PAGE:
Given the complications of the situation, India perhaps should not be sticking to simplistic positions, which are fine as far as they go. What New Delhi may have to consider is to maintain the position that India is in principle not opposed to the Taliban if the Islamist group adheres to basic democratic norms. The convoluted official Indian position, as stated by the external affairs ministry spokesman, of supporting an Afghan-directed, Afghan-controlled talks for the good of the people of Afghanistan makes eminent sense, but it will require a lot of fine-tuning on the ground.
New Delhi might have to put away the earlier perception that the Taliban in Afghanistan is the creation of Pakistan’s Inter-Services Intelligence (ISI), which is indeed a fact, and think of ways of dealing with the Taliban, even if it means that the channel of communication to the Taliban is to be facilitated by Islamabad and the ISI. Even if India and Pakistan do not see eye to eye on bilateral issues, they may have to chart a common strategy towards Afghanistan. Of course, India and Pakistan would continue to look to ways to gain an upper hand in Afghanistan, but it would be much better if India remains in touch with the Taliban. In the long run, India has to offer more to Afghanistan by way of economic aid than Pakistan can ever hope to do. Pakistan can hope to scuttle India’s strong position in Afghanistan — given that a majority of Afghans love India and hate Pakistan — only by making space for Afghanistan in the China-Pakistan Economic Corridor (CPEC). India will have to learn to play a cleverer game.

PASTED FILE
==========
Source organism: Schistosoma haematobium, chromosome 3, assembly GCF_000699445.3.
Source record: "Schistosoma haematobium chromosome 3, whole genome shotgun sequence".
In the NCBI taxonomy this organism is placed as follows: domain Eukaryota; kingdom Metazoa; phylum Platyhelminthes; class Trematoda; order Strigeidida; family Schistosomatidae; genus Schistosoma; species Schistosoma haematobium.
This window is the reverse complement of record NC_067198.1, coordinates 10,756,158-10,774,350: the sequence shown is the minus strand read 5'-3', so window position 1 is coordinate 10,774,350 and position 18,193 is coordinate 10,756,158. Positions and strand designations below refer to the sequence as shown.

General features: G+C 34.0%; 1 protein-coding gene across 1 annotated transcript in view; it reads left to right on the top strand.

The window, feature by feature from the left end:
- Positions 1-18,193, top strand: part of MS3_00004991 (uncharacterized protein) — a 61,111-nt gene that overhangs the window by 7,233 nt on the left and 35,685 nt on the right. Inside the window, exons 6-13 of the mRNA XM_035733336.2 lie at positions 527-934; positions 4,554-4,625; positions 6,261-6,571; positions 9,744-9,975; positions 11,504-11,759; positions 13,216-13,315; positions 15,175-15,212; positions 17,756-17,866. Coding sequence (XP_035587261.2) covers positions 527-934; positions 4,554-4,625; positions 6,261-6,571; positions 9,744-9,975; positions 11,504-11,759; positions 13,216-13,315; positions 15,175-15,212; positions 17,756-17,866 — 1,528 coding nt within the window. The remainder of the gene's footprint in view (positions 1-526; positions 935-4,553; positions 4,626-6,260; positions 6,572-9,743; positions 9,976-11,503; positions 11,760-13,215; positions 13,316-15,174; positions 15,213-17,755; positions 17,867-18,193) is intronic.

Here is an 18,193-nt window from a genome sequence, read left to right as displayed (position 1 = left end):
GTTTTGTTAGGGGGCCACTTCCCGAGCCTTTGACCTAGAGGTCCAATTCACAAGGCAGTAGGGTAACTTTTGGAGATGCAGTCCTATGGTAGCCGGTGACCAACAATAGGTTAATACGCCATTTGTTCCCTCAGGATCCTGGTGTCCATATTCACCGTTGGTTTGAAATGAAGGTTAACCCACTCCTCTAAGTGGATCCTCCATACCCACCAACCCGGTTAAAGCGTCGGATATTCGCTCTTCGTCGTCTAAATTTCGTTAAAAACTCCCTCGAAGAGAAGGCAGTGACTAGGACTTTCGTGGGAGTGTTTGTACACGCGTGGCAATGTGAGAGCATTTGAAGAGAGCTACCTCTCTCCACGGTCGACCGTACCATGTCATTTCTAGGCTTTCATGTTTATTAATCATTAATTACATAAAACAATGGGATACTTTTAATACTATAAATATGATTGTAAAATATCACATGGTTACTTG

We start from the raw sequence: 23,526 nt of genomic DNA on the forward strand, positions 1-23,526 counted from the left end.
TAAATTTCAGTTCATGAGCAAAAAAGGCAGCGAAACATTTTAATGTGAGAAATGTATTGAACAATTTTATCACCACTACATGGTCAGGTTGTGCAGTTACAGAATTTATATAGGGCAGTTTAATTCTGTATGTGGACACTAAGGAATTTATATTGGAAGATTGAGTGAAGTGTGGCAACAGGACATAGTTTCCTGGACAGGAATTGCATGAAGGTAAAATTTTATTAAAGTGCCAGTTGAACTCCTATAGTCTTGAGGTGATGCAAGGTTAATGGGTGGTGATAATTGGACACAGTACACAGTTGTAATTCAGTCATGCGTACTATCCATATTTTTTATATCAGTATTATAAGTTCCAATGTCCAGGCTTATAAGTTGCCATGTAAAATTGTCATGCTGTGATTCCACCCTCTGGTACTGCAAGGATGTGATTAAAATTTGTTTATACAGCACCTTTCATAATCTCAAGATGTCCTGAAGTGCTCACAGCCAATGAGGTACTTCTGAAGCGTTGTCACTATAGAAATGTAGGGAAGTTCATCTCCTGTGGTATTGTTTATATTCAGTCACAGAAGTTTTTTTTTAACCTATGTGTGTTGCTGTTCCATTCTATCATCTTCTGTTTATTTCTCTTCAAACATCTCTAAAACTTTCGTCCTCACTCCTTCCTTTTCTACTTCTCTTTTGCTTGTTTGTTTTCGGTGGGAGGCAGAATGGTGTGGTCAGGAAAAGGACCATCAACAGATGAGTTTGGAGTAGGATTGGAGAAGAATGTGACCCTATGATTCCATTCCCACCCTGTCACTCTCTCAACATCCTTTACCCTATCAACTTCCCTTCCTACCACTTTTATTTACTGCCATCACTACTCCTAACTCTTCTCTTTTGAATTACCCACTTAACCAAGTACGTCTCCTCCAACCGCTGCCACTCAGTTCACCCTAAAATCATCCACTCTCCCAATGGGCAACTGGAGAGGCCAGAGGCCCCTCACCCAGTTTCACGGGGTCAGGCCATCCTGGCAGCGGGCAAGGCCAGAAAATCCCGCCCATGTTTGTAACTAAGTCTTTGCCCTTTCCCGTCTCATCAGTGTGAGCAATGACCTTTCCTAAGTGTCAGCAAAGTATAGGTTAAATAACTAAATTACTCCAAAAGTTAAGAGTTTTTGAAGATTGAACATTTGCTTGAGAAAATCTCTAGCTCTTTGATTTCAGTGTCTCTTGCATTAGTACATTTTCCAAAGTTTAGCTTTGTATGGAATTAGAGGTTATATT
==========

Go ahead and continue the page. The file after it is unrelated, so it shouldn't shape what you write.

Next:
Therefore, the Indian move to depute unofficial representatives to the Moscow-convened Afghanistan conference on November 9 was a good one. This should be followed by a subtler strategy of reckoning with the Taliban while supporting democracy in Afghanistan. The present Kabul government is seen as an American-backed puppet regime, which could fall if the foreign troops get out of the country. India should be supporting the efforts of President Abdul Ghani in reaching out to the Taliban.
The Great Game of the Big Powers of the 19th century centred around Afghanistan continues into the 21st century. India as an emergent power has a stake in Afghanistan, and it should learn lessons from the Russian and American involvement from 1978 to 2018 in that country. The biggest lesson for India is that it should not identify itself with any regime in Kabul, or with any other regime in the South Asian neighbourhood for that matter. Learning to deal with the Taliban is the first step.
Afghanistan is indeed a minefield in more senses than one, and it tests India’s diplomatic finesse to the hilt. This needs greater internal deliberation, which has been sadly lacking for the past two decades. India should not be seen as a sulking spectator at the Afghanistan conferences at a time when the Americans are exploring an exit strategy from the region.